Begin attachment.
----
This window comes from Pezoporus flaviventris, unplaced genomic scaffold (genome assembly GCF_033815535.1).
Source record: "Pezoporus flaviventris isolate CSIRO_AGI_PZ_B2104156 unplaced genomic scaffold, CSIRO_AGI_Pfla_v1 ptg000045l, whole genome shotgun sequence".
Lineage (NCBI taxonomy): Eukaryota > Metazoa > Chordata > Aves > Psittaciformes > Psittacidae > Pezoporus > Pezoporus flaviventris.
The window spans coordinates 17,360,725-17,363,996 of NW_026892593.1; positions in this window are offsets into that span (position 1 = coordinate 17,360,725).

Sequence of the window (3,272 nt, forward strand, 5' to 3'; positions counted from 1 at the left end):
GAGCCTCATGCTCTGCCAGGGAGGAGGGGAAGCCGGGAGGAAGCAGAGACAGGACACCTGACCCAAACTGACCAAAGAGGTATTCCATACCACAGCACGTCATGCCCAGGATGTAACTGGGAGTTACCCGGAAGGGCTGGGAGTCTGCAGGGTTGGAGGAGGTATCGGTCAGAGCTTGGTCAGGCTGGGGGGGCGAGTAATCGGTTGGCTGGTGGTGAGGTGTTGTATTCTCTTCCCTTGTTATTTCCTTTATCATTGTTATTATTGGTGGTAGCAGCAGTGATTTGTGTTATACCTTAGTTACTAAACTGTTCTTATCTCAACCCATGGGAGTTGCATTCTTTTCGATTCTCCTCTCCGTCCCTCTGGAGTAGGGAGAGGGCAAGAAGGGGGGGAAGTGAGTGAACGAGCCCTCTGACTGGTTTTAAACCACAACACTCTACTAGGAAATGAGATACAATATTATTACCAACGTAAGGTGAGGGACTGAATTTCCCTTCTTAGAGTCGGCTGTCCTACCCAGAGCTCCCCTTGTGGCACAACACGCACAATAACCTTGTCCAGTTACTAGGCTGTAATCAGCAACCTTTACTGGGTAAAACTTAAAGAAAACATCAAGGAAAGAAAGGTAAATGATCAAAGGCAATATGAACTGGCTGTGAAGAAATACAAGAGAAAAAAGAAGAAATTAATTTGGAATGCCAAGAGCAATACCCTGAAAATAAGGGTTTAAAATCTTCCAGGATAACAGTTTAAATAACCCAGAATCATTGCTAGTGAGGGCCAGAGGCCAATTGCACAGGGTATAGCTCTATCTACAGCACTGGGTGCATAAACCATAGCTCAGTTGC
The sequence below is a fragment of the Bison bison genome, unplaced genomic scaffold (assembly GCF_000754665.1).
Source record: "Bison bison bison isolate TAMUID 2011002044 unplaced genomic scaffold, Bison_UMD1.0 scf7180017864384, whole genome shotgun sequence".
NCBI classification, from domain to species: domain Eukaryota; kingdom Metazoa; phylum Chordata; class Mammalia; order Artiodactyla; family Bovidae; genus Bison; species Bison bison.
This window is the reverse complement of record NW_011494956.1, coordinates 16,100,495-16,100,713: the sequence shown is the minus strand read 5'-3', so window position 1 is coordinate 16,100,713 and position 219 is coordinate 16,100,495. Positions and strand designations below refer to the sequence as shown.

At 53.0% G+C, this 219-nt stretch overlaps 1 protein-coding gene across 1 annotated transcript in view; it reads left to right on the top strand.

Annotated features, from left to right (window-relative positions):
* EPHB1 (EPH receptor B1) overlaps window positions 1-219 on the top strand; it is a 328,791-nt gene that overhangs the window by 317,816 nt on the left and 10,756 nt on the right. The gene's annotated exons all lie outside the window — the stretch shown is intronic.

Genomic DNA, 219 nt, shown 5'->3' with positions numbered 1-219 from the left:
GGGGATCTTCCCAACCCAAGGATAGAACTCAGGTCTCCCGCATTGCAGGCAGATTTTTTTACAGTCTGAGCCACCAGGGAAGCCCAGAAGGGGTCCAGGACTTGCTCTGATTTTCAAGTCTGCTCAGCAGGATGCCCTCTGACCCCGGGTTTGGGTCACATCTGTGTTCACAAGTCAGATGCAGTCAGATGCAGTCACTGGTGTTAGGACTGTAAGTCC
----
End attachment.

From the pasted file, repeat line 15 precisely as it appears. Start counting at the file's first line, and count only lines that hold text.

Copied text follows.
GGGGATCTTCCCAACCCAAGGATAGAACTCAGGTCTCCCGCATTGCAGGCAGATTTTTTTACAGTCTGAGCCACCAGGGAAGCCCAGAAGGGGTCCAGGACTTGCTCTGATTTTCAAGTCTGCTCAGCAGGATGCCCTCTGACCCCGGGTTTGGGTCACATCTGTGTTCACAAGTCAGATGCAGTCAGATGCAGTCACTGGTGTTAGGACTGTAAGTCC